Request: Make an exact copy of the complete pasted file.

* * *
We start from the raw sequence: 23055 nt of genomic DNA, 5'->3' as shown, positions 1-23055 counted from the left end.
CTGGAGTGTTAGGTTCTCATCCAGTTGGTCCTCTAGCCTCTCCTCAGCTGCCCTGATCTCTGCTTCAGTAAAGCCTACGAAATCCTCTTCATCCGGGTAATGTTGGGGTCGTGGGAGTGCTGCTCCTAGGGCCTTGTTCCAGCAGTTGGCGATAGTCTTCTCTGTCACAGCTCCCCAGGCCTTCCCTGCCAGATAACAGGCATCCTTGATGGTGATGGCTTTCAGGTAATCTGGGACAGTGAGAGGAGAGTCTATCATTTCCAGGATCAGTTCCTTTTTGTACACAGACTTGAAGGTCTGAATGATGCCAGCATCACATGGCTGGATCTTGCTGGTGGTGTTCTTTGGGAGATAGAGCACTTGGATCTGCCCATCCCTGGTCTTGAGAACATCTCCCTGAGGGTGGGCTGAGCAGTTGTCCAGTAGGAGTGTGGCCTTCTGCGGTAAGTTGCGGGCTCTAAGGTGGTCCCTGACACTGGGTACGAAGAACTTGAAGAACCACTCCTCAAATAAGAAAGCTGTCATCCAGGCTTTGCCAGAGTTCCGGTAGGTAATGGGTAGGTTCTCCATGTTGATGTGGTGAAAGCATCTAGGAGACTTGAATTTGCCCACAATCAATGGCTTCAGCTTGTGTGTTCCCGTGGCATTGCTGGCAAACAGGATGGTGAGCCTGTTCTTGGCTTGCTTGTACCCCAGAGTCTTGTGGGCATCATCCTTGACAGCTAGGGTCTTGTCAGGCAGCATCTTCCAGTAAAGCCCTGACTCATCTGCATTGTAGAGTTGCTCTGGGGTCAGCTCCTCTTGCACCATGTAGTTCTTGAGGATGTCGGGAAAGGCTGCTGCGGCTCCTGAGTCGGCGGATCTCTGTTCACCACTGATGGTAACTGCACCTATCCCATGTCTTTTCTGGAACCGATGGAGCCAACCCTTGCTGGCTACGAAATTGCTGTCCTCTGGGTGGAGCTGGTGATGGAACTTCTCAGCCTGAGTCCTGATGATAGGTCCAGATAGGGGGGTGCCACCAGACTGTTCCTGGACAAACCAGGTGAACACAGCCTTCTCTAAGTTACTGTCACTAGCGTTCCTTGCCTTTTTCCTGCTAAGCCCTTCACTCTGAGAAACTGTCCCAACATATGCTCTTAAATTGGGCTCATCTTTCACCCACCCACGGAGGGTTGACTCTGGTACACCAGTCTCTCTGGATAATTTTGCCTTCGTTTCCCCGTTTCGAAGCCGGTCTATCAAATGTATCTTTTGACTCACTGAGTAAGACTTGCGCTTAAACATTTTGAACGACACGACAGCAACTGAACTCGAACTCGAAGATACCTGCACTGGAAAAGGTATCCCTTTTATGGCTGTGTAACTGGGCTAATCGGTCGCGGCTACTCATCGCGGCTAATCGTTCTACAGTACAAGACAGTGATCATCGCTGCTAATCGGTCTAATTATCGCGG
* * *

We start from the raw sequence: 23055 nt of genomic DNA, 5'->3' as shown, positions 1-23055 counted from the left end.
CTGGAGTGTTAGGTTCTCATCCAGTTGGTCCTCTAGCCTCTCCTCAGCTGCCCTGATCTCTGCTTCAGTAAAGCCTACGAAATCCTCTTCATCCGGGTAATGTTGGGGTCGTGGGAGTGCTGCTCCTAGGGCCTTGTTCCAGCAGTTGGCGATAGTCTTCTCTGTCACAGCTCCCCAGGCCTTCCCTGCCAGATAACAGGCATCCTTGATGGTGATGGCTTTCAGGTAATCTGGGACAGTGAGAGGAGAGTCTATCATTTCCAGGATCAGTTCCTTTTTGTACACAGACTTGAAGGTCTGAATGATGCCAGCATCACATGGCTGGATCTTGCTGGTGGTGTTCTTTGGGAGATAGAGCACTTGGATCTGCCCATCCCTGGTCTTGAGAACATCTCCCTGAGGGTGGGCTGAGCAGTTGTCCAGTAGGAGTGTGGCCTTCTGCGGTAAGTTGCGGGCTCTAAGGTGGTCCCTGACACTGGGTACGAAGAACTTGAAGAACCACTCCTCAAATAAGAAAGCTGTCATCCAGGCTTTGCCAGAGTTCCGGTAGGTAATGGGTAGGTTCTCCATGTTGATGTGGTGAAAGCATCTAGGAGACTTGAATTTGCCCACAATCAATGGCTTCAGCTTGTGTGTTCCCGTGGCATTGCTGGCAAACAGGATGGTGAGCCTGTTCTTGGCTTGCTTGTACCCCAGAGTCTTGTGGGCATCATCCTTGACAGCTAGGGTCTTGTCAGGCAGCATCTTCCAGTAAAGCCCTGACTCATCTGCATTGTAGAGTTGCTCTGGGGTCAGCTCCTCTTGCACCATGTAGTTCTTGAGGATGTCGGGAAAGGCTGCTGCGGCTCCTGAGTCGGCGGATCTCTGTTCACCACTGATGGTAACTGCACCTATCCCATGTCTTTTCTGGAACCGATGGAGCCAACCCTTGCTGGCTACGAAATTGCTGTCCTCTGGGTGGAGCTGGTGATGGAACTTCTCAGCCTGAGTCCTGATGATAGGTCCAGATAGGGGGGTGCCACCAGACTGTTCCTGGACAAACCAGGTGAACACAGCCTTCTCTAAGTTACTGTCACTAGCGTTCCTTGCCTTTTTCCTGCTAAGCCCTTCACTCTGAGAAACTGTCCCAACATATGCTCTTAAATTGGGCTCATCTTTCACCCACCCACGGAGGGTTGACTCTGGTACACCAGTCTCTCTGGATAATTTTGCCTTCGTTTCCCCGTTTCGAAGCCGGTCTATCAAATGTATCTTTTGACTCACTGAGTAAGACTTGCGCTTAAACATTTTGAACGACACGACAGCAACTGAACTCGAACTCGAAGATACCTGCACTGGAAAAGGTATCCCTTTTATGGCTGTGTAACTGGGCTAATCGGTCGCGGCTACTCATCGCGGCTAATCGTTCTACAGTACAAGACAGTGATCATCGCTGCTAATCGGTCTAATTATCGCGG